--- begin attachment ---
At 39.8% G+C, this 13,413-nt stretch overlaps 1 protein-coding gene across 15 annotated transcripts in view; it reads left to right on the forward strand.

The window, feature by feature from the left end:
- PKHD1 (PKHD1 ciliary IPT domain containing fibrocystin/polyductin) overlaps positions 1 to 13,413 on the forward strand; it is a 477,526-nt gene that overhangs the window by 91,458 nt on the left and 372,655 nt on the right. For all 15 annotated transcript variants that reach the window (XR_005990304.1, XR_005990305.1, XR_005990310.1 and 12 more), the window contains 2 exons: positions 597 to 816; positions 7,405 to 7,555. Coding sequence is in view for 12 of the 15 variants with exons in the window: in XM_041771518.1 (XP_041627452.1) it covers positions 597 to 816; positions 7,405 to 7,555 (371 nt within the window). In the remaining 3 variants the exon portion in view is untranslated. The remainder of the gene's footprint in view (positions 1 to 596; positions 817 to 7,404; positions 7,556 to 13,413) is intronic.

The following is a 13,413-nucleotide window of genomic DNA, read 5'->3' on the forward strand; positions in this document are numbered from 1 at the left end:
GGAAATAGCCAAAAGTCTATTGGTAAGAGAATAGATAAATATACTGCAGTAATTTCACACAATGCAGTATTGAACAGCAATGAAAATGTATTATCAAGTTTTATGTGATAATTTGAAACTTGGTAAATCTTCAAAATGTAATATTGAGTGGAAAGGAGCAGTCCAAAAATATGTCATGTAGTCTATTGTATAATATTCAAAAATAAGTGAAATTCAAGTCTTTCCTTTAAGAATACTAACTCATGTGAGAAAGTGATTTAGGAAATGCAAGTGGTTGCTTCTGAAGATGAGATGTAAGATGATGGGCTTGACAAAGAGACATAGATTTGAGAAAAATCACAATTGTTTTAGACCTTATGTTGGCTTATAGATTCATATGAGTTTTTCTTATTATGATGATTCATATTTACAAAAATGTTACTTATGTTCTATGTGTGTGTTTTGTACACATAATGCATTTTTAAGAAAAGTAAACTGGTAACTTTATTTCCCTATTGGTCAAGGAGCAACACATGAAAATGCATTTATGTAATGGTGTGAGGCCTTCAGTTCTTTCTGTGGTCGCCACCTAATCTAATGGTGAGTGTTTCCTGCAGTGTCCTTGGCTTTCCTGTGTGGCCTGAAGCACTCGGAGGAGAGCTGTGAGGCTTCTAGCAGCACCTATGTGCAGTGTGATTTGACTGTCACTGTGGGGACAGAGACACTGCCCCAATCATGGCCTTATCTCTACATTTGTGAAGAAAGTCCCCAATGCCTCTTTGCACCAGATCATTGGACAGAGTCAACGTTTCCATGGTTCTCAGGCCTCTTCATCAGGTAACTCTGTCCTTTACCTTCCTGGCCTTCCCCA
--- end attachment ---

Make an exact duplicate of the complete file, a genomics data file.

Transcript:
At 39.8% G+C, this 13,413-nt stretch overlaps 1 protein-coding gene across 15 annotated transcripts in view; it reads left to right on the forward strand.

The window, feature by feature from the left end:
- PKHD1 (PKHD1 ciliary IPT domain containing fibrocystin/polyductin) overlaps positions 1 to 13,413 on the forward strand; it is a 477,526-nt gene that overhangs the window by 91,458 nt on the left and 372,655 nt on the right. For all 15 annotated transcript variants that reach the window (XR_005990304.1, XR_005990305.1, XR_005990310.1 and 12 more), the window contains 2 exons: positions 597 to 816; positions 7,405 to 7,555. Coding sequence is in view for 12 of the 15 variants with exons in the window: in XM_041771518.1 (XP_041627452.1) it covers positions 597 to 816; positions 7,405 to 7,555 (371 nt within the window). In the remaining 3 variants the exon portion in view is untranslated. The remainder of the gene's footprint in view (positions 1 to 596; positions 817 to 7,404; positions 7,556 to 13,413) is intronic.

The following is a 13,413-nucleotide window of genomic DNA, read 5'->3' on the forward strand; positions in this document are numbered from 1 at the left end:
GGAAATAGCCAAAAGTCTATTGGTAAGAGAATAGATAAATATACTGCAGTAATTTCACACAATGCAGTATTGAACAGCAATGAAAATGTATTATCAAGTTTTATGTGATAATTTGAAACTTGGTAAATCTTCAAAATGTAATATTGAGTGGAAAGGAGCAGTCCAAAAATATGTCATGTAGTCTATTGTATAATATTCAAAAATAAGTGAAATTCAAGTCTTTCCTTTAAGAATACTAACTCATGTGAGAAAGTGATTTAGGAAATGCAAGTGGTTGCTTCTGAAGATGAGATGTAAGATGATGGGCTTGACAAAGAGACATAGATTTGAGAAAAATCACAATTGTTTTAGACCTTATGTTGGCTTATAGATTCATATGAGTTTTTCTTATTATGATGATTCATATTTACAAAAATGTTACTTATGTTCTATGTGTGTGTTTTGTACACATAATGCATTTTTAAGAAAAGTAAACTGGTAACTTTATTTCCCTATTGGTCAAGGAGCAACACATGAAAATGCATTTATGTAATGGTGTGAGGCCTTCAGTTCTTTCTGTGGTCGCCACCTAATCTAATGGTGAGTGTTTCCTGCAGTGTCCTTGGCTTTCCTGTGTGGCCTGAAGCACTCGGAGGAGAGCTGTGAGGCTTCTAGCAGCACCTATGTGCAGTGTGATTTGACTGTCACTGTGGGGACAGAGACACTGCCCCAATCATGGCCTTATCTCTACATTTGTGAAGAAAGTCCCCAATGCCTCTTTGCACCAGATCATTGGACAGAGTCAACGTTTCCATGGTTCTCAGGCCTCTTCATCAGGTAACTCTGTCCTTTACCTTCCTGGCCTTCCCCA